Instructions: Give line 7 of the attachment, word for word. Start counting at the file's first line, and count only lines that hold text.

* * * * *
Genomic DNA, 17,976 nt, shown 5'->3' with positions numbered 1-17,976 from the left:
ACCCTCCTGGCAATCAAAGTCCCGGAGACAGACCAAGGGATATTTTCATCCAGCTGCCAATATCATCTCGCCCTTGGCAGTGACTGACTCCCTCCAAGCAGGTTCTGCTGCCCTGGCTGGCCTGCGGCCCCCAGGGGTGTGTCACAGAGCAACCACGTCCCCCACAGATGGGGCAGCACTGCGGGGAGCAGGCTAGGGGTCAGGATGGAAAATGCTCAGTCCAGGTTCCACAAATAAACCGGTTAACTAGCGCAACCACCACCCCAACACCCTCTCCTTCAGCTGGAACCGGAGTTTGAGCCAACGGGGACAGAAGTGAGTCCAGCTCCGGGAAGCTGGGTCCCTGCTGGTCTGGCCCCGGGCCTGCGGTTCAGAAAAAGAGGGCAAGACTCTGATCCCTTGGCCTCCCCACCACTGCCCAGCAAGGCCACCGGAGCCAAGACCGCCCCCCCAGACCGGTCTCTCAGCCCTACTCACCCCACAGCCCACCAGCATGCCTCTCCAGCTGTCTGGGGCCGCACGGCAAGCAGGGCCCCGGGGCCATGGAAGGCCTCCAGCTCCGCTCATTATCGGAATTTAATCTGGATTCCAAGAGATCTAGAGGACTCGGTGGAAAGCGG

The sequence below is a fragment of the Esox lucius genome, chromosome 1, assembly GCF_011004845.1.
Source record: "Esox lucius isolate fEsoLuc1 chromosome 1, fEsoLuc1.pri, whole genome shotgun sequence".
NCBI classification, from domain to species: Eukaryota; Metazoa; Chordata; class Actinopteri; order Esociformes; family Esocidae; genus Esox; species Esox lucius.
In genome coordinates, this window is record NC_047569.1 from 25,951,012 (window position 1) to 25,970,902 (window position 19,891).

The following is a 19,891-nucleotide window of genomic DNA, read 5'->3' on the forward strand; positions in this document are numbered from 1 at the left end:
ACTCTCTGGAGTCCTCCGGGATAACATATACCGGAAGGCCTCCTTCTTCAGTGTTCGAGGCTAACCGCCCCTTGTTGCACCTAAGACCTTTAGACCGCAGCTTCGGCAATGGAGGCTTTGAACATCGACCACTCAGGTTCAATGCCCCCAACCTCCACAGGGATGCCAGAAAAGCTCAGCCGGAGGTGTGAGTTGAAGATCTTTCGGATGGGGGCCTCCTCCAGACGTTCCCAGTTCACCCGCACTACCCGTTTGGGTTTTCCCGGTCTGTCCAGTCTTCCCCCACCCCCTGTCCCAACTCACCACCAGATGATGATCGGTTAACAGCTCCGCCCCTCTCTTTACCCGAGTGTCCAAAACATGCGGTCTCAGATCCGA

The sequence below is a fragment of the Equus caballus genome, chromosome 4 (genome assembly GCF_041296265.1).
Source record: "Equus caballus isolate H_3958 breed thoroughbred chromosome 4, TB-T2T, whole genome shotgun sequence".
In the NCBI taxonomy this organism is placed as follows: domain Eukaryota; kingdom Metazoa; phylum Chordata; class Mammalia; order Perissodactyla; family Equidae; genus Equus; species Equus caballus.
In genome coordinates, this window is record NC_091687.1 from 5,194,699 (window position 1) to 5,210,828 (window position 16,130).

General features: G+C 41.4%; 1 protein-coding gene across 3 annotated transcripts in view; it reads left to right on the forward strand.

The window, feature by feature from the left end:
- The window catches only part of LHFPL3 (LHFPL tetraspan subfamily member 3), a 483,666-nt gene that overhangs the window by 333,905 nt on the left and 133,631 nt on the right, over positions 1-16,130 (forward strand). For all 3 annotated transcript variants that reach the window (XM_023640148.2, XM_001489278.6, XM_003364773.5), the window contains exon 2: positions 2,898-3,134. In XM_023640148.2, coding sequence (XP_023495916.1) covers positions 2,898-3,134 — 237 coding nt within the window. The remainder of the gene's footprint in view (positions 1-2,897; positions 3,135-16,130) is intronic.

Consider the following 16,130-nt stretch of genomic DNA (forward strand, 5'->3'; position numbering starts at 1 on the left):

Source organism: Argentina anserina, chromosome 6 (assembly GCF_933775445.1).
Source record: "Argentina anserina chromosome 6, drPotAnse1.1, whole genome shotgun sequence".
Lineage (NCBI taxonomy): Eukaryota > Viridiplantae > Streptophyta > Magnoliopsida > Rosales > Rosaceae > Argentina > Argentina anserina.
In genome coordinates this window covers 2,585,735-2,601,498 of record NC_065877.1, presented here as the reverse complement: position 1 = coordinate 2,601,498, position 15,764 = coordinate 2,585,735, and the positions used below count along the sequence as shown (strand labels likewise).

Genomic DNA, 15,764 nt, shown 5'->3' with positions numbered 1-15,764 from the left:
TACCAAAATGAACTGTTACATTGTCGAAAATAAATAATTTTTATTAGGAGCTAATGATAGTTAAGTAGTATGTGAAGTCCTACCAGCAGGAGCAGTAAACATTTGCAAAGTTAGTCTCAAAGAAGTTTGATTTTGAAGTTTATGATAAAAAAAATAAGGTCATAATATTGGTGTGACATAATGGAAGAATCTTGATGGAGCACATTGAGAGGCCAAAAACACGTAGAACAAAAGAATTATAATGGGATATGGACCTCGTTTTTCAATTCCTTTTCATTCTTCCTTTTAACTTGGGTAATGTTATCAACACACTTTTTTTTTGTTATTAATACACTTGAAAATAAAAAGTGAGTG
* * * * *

The following is a 19,891-nucleotide window of genomic DNA, read 5'->3' on the forward strand; positions in this document are numbered from 1 at the left end: